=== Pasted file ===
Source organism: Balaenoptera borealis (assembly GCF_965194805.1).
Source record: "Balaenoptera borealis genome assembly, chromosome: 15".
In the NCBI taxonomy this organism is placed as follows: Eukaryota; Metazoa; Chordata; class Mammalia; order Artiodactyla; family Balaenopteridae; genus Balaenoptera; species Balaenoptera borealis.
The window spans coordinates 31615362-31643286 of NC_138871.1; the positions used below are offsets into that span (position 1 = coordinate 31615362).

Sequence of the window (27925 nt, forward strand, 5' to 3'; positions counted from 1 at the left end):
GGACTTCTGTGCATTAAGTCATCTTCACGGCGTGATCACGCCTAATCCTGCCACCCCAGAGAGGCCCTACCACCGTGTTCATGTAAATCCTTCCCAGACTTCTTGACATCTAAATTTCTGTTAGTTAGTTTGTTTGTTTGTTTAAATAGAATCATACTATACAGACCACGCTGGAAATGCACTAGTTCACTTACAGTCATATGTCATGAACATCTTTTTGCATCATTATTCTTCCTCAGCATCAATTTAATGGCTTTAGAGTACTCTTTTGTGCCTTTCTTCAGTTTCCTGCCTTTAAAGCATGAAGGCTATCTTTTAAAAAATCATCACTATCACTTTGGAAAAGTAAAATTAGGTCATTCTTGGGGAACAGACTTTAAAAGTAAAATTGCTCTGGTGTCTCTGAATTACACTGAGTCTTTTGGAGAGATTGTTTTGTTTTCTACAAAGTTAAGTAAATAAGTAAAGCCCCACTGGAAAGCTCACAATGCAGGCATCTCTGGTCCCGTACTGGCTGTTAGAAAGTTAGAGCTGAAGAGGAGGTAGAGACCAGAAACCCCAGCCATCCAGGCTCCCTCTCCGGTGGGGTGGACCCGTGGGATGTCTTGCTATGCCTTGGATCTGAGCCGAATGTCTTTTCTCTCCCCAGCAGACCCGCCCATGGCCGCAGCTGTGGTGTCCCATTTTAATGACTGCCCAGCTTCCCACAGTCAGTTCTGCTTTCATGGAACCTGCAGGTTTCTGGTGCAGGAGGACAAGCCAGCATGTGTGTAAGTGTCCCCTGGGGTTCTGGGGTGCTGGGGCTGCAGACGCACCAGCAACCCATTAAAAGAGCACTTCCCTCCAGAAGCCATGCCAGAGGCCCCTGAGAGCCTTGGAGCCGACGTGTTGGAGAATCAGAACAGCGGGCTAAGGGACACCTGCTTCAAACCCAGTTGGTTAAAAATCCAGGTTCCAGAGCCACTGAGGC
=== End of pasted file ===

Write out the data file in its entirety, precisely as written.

Source organism: Balaenoptera borealis (assembly GCF_965194805.1).
Source record: "Balaenoptera borealis genome assembly, chromosome: 15".
In the NCBI taxonomy this organism is placed as follows: Eukaryota; Metazoa; Chordata; class Mammalia; order Artiodactyla; family Balaenopteridae; genus Balaenoptera; species Balaenoptera borealis.
The window spans coordinates 31615362-31643286 of NC_138871.1; the positions used below are offsets into that span (position 1 = coordinate 31615362).

Sequence of the window (27925 nt, forward strand, 5' to 3'; positions counted from 1 at the left end):
GGACTTCTGTGCATTAAGTCATCTTCACGGCGTGATCACGCCTAATCCTGCCACCCCAGAGAGGCCCTACCACCGTGTTCATGTAAATCCTTCCCAGACTTCTTGACATCTAAATTTCTGTTAGTTAGTTTGTTTGTTTGTTTAAATAGAATCATACTATACAGACCACGCTGGAAATGCACTAGTTCACTTACAGTCATATGTCATGAACATCTTTTTGCATCATTATTCTTCCTCAGCATCAATTTAATGGCTTTAGAGTACTCTTTTGTGCCTTTCTTCAGTTTCCTGCCTTTAAAGCATGAAGGCTATCTTTTAAAAAATCATCACTATCACTTTGGAAAAGTAAAATTAGGTCATTCTTGGGGAACAGACTTTAAAAGTAAAATTGCTCTGGTGTCTCTGAATTACACTGAGTCTTTTGGAGAGATTGTTTTGTTTTCTACAAAGTTAAGTAAATAAGTAAAGCCCCACTGGAAAGCTCACAATGCAGGCATCTCTGGTCCCGTACTGGCTGTTAGAAAGTTAGAGCTGAAGAGGAGGTAGAGACCAGAAACCCCAGCCATCCAGGCTCCCTCTCCGGTGGGGTGGACCCGTGGGATGTCTTGCTATGCCTTGGATCTGAGCCGAATGTCTTTTCTCTCCCCAGCAGACCCGCCCATGGCCGCAGCTGTGGTGTCCCATTTTAATGACTGCCCAGCTTCCCACAGTCAGTTCTGCTTTCATGGAACCTGCAGGTTTCTGGTGCAGGAGGACAAGCCAGCATGTGTGTAAGTGTCCCCTGGGGTTCTGGGGTGCTGGGGCTGCAGACGCACCAGCAACCCATTAAAAGAGCACTTCCCTCCAGAAGCCATGCCAGAGGCCCCTGAGAGCCTTGGAGCCGACGTGTTGGAGAATCAGAACAGCGGGCTAAGGGACACCTGCTTCAAACCCAGTTGGTTAAAAATCCAGGTTCCAGAGCCACTGAGGC